UN Secretary-General Ban Ki-moon: 'This was a grave crime
and those responsible must be brought to justice as soon as
possible.' Photo Reuters
UN chemical investigators have confirmed the use of sarin
nerve agent in an August 21 poison gas attack outside the
Syrian capital in a long-awaited report that confirmed the
West's suspicions but was not intended to assign blame.
"This is the most significant confirmed use of chemical
weapons against civilians since Saddam Hussein used them in
Halabja (Iraq) in 1988," UN Secretary-General Ban Ki-moon
said. "The international community has pledged to prevent any
such horror from recurring, yet it has happened again."
The UN team was investigating only whether chemical weapons
were used in a deadly assault on the rebel-held Damascus
suburb of Ghouta. It was not charged with concluding who
launched the attack.
"On the basis of the evidence obtained during the
investigation of the Ghouta incident, the conclusion is that
chemical weapons have been used in the ongoing conflict
between the parties in the Syrian Arab Republic, also against
civilians, including children, on a relatively large scale,"
said the report by chief UN investigator Ake Sellstrom of
"In particular, the environmental, chemical and medical
samples we have collected provide clear and convincing
evidence that surface-to-surface rockets containing the nerve
agent sarin were used," it said.
The report said the weather conditions on August 21 ensured
that as many people as possible were injured or killed.
Temperatures were falling between 2am and 5am, it said, which
meant that air was moving downwards toward the ground.
"Chemical weapons use in such meteorological conditions
maximizes their potential impact as the heavy gas can stay
close to the ground and penetrate into lower levels of
buildings and constructions where many people were seeking
shelter," it said.
The results of Sellstrom's investigation are not surprising.
Several weeks ago US Secretary of State John Kerry announced
that sarin had been used in the chemical attack on the Ghouta
region. The United States said 1,400 people were killed,
including more than 400 children.
"The United Nations Mission has now confirmed, unequivocally
and objectively, that chemical weapons have been used in
Syria," Ban told the Security Council.
"This was a grave crime and those responsible must be brought
to justice as soon as possible," he said.
On Friday, Ban said Syrian President Bashar al-Assad "has
committed many crimes against humanity," though he did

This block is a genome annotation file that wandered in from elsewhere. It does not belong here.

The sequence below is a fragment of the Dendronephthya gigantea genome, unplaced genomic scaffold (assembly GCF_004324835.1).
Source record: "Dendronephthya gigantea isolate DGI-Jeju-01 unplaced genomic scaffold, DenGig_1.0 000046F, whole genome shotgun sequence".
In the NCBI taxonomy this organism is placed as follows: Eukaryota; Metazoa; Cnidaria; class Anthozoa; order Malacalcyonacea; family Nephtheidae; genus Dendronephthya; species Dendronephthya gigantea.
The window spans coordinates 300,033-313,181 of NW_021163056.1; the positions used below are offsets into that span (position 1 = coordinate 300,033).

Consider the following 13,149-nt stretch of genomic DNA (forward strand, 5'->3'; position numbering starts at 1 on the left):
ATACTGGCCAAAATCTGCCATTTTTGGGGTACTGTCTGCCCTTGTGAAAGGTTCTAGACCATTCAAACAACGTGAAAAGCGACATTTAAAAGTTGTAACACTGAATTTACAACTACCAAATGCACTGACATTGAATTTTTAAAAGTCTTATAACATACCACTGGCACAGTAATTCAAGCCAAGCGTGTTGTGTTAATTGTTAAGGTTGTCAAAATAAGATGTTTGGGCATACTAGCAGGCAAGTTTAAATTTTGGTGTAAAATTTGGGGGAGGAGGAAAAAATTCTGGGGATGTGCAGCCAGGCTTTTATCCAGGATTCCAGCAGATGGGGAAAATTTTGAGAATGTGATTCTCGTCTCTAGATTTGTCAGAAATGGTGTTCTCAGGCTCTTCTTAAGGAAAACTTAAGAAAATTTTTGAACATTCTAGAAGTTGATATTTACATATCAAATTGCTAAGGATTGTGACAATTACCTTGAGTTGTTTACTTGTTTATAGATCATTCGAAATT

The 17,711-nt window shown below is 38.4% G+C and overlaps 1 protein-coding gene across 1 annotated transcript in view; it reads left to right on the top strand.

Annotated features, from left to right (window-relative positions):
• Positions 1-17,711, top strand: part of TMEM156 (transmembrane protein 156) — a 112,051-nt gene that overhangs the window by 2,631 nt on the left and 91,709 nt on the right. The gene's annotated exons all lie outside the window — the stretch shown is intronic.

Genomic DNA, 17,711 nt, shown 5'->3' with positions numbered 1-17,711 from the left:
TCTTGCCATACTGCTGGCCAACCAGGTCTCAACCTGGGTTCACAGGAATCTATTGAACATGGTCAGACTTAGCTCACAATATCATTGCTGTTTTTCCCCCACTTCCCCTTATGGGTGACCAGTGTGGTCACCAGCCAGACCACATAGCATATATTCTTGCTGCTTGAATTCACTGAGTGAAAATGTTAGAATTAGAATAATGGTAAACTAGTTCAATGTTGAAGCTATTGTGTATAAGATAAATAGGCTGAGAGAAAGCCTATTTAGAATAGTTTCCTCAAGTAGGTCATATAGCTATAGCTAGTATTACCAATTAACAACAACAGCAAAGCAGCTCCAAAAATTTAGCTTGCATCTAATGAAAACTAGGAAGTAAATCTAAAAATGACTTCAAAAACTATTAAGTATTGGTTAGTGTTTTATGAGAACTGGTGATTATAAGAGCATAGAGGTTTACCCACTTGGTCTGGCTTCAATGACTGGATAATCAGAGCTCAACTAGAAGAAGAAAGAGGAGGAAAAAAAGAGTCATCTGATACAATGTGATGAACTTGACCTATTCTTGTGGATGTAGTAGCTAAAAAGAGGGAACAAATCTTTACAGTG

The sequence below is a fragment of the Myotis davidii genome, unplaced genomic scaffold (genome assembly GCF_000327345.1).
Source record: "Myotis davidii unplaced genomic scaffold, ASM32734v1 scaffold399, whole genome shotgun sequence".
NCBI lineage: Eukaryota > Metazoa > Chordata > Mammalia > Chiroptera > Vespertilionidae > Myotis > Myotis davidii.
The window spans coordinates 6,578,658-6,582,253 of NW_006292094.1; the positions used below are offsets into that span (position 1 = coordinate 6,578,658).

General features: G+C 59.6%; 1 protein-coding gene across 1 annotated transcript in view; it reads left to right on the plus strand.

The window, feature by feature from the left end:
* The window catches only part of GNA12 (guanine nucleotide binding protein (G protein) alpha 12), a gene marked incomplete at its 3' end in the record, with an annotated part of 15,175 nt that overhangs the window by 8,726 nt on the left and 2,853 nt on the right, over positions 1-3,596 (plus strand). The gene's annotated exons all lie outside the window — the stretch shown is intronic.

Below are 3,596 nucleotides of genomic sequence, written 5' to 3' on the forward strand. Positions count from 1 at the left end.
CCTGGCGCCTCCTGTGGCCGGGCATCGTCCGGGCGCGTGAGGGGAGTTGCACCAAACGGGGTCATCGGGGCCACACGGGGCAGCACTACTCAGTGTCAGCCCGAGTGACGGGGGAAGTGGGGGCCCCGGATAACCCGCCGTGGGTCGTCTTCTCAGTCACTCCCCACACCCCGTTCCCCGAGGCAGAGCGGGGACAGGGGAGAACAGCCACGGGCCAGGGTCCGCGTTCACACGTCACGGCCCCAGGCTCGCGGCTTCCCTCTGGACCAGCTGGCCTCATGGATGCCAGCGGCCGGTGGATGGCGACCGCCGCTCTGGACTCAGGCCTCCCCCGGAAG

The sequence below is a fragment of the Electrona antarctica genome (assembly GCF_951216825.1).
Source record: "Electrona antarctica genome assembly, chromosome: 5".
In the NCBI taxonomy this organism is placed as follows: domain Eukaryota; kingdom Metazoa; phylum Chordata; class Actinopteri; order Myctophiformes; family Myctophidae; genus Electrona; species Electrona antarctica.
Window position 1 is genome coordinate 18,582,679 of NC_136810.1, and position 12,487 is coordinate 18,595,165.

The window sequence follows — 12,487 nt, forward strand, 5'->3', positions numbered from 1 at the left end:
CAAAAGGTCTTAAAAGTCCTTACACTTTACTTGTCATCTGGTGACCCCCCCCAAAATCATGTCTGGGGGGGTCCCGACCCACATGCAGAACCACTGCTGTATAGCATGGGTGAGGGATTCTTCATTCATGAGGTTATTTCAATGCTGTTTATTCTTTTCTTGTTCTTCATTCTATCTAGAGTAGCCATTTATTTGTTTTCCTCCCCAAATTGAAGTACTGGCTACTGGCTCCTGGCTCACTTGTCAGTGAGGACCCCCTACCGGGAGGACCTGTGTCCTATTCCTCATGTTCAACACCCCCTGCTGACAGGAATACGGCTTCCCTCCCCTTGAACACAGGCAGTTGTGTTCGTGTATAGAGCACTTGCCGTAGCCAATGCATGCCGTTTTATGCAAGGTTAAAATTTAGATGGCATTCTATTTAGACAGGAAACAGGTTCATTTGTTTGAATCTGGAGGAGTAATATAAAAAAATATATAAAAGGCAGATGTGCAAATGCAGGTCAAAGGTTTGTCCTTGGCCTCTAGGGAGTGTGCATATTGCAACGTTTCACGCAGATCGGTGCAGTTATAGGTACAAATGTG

specifically blame him for the Ghouta attack. He added that
Assad would be held to account for his crimes.
Syria and Russia have blamed the Aug. 21 attack on the
rebels. The rebels, the United States and other Western
powers blame forces loyal to Assad for the Ghouta attack.
It is not immediately clear whether any of the details in the
report suggested culpability.
Britain, France and the United States all said the UN report
left "no doubt" that Assad government was responsible for the
The investigators studied five impact sites and were able to
determine the likely trajectory of the projectiles at two
sites - Moadamiyah and Ein Tarma.
Eliot Higgins, who blogs under the name of Brown Moses and
has been tracking videos of weapons used in the Syria
conflict, wrote that he has not seen the opposition using the
munitions identified in the report: a variant of the M14
artillery rocket and a 330 mm caliber artillery rocket.
Rebels have seized all kinds of weapons from military depots
across the country in the 2 1/2-year civil war.
But Amy Smithson, a chemical weapons expert at Monterey
Institute, said the Aug. 21 attack bore "so many hallmarks of
a military trained in chemical warfare doctrine" and not an
"Multiple sites, simultaneously targeted. The early morning
hours of the attack are when winds are at their lowest and
temperatures at their coolest - the very conditions conducive
to having toxic gas stay on the target," she told Reuters.
"The Assad government has been in the business of chemical
weapons since the 1970s. They are trained in military
doctrine. They also have chemical delivery systems that the
rebels don't," she said.
Ban told the council that 85 percent of the blood samples
taken by investigators tested positive for sarin and almost
all the biomedical samples tested positive for exposure to
The UN confirmation of sarin gas use on Aug. 21 comes as
France, Britain and the United States agreed in Paris to seek
a "strong and robust" UN resolution that sets binding
deadlines on removal of chemical weapons.
Those talks followed a weekend deal on Syria's chemical
weapons reached by the United States and Russia that could
avert U.S. military action.
Ban urged the Security Council consider ways to ensure
enforcement and compliance with the U.S.-Russia plan. "I
agree there should be consequences for non-compliance. Any
use of chemical weapons by anyone, anywhere, is a crime," he
The United Nations says more than 100,000 people have died in
Syria since March 2011.